Beware of the get-rich-quick schemes making the rounds

Valentine Muhamba Avatar
People standing in queues

A couple of weeks ago we published an article that outlined the identifying features of pyramid and ponzi schemes. Their spread has unfortunately continued and it is very concerning.

Many of you may have seen a number of get-rich-quick schemes being forwarded on WhatsApp or being advertised on social media. Some of them are even hosting whole presentations to attract prospects. They include names like Elamant, Pay 200 to Delroy, “Crowd Funding”, and Crowd1.

These organizations and individuals that are saying that they can make you money while you sleep simply by joining (be it free or paying a fee) aren’t being honest. Any individual or organization that is enlisting you to enlist others should rouse your suspicion. There is no way that the thousands of members joining on referrals are going to make the money they have advertised. It is most certainly going to benefit the very few at the top. Even if the operation is small, there are still concerns because those behind it could easily make off with your hard-earned money.

They may also dress up their sell in a number of different ways. Take Elamant for example, they say that the big tech companies are selling off your data without you benefitting. They want their members to collect reciepts in order to sell of to prospective “investors” so they can have a lay of the land?

This is very confusing, as investors have many pathways and considerations they make before they enter a market or country, and I doubt that they would need old receipts to do so…

These receipts are most likely discarded, and they just keep harvesting the money from people who keep getting hooked into this. If they can waive your joining fee because you were able to get 3 other people to join, then that should say everything about what they are trying to do.

If that isn’t enough the CEO of Elamant, Ryan Evans was also the Director of Operations and Vice President of a now defunct Ponzi Scheme called Saivian. He was added to an SEC (The United States’s Securities and Exchange Commission) lawsuit when Saivian was sued in 2019.

“On October 3, 2019, the Securities and Exchange Commission filed an amended complaint adding Ryan M. Evans, a California resident, as a defendant to its litigated action involving a multimillion dollar Ponzi and pyramid scheme called Saivian. The SEC’s amended complaint alleges that Evans played a significant role in promoting the scheme while serving as Saivian’s Director of Operations and Vice President of Marketing.”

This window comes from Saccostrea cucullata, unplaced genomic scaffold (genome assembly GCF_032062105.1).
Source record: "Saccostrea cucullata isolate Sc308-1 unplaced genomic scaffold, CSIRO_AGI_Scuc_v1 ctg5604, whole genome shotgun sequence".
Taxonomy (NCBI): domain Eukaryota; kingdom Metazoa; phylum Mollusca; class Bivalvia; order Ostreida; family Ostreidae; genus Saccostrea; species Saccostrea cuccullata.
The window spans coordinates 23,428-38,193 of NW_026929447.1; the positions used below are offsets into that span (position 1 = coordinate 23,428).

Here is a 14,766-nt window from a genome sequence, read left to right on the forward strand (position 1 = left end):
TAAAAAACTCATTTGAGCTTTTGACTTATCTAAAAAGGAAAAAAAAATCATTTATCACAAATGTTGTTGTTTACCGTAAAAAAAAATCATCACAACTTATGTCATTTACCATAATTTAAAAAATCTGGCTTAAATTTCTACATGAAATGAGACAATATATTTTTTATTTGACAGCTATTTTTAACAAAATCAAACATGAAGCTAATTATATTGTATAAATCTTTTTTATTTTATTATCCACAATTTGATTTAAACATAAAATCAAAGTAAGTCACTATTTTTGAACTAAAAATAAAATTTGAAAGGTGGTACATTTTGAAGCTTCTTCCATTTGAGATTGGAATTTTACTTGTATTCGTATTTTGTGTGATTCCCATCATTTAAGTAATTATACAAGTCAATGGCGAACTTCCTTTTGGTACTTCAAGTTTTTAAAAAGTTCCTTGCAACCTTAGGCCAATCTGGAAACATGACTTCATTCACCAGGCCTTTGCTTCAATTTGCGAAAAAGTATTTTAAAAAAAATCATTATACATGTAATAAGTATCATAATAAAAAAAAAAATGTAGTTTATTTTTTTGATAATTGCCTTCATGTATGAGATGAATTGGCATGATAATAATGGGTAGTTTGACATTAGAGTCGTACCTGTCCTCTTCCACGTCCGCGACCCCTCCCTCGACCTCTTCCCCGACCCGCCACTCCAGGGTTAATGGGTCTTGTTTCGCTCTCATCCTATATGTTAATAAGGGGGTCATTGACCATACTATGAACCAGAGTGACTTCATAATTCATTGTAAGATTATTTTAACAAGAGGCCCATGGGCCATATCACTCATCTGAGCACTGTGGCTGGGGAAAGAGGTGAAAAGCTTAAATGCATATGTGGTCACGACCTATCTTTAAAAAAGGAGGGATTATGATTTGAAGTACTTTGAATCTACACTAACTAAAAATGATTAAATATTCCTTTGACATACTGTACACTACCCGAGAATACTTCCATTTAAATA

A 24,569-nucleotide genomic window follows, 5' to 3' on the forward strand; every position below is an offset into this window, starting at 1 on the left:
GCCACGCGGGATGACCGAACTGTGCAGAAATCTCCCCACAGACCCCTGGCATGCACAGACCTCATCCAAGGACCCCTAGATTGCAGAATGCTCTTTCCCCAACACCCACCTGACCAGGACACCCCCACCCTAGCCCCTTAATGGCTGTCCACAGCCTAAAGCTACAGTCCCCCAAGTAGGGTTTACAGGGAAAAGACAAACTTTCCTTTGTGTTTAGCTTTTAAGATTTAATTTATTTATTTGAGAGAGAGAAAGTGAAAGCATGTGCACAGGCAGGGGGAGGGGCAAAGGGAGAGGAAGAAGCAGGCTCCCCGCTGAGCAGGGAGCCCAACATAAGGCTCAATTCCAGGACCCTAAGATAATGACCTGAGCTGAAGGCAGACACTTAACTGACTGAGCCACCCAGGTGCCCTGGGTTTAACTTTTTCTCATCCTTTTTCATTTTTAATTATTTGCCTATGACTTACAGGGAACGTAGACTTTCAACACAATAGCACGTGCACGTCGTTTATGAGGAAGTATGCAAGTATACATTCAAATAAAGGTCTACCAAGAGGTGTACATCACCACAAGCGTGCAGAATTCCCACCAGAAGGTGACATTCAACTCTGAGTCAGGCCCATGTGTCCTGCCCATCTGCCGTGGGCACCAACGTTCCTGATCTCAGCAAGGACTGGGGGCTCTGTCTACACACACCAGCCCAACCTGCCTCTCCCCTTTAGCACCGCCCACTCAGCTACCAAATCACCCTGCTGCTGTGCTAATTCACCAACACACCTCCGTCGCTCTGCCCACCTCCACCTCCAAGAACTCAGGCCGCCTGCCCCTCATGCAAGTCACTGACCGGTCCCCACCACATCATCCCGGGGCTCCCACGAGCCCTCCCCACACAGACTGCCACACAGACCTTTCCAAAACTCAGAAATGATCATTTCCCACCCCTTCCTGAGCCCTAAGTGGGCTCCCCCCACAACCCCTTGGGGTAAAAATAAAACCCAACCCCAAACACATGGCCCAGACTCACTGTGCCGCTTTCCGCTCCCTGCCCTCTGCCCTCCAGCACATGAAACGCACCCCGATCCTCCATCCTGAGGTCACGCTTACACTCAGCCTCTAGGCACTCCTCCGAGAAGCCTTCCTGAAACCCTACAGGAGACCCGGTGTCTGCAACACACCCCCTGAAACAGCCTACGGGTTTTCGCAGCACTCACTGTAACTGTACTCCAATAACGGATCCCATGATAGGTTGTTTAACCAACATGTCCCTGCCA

Securities and Exchange Commision

Saivian’s business practices are similar to Elamant’s. Elamant is just a redesign of an old idea, and that’s how these companies usually operate. When the game is found out they repackage it for another market.

What is being done?

Besides word of mouth, some countries have moved to ban these kinds of schemes. The most recent being Namibian. The Bank of Namibia on the 22nd of July posted a statement after they held investigations on the business practices of Elamant. They concluded that Elamant contravened section 55A of the Banking Institution’s Act of 1998 of Namibia.

“The outcome of the investigation revealed that the business activities of Elamant contravenes section 55(A), due to the following reasons:
a. The company promotes a referral system which encourages existing members to continuously recruit new members in order to earn a promised monthly income.
b. The main source of income for Elamant is derived from the payment of joining fees by new members and the monthly subscription fees paid by existing members, with the promise of earning money upon the recruitment of new members.
c. As soon as the recruitment of new members stops, the members at the bottom of the structure will not be rewarded. The business model is thus not sustainable and will likely result in the public losing money.

Therefore, because of the above stated reasons, the Bank of Namibia hereby advises the public not to join/become members of Elamant business activities. Similarly, promoters of Elamant are hereby directed to stop their operations and promotion of this pyramid scheme immediately. Failure to do so, the Bank will take further appropriate action as stipulated in the Act.”

The Bank of Namibia

This isn’t the first time the Bank of Namibia has made such a move. In May, they conducted similar investigations on “R200 WhatsApp STOKVEL(probably repackaged as Pay 200 to Delroy in Zimbabwe) and in February Crowd1, and they came to the same conclusions in both cases.

In conclusion

There are no easy ways to make money, especially in the times we are living in. Everyone is feeling the pinch especially with public health measures that are disrupting business. These enterprises are only thriving because people are facing financial difficulties, and need alternatives in order to make ends meet.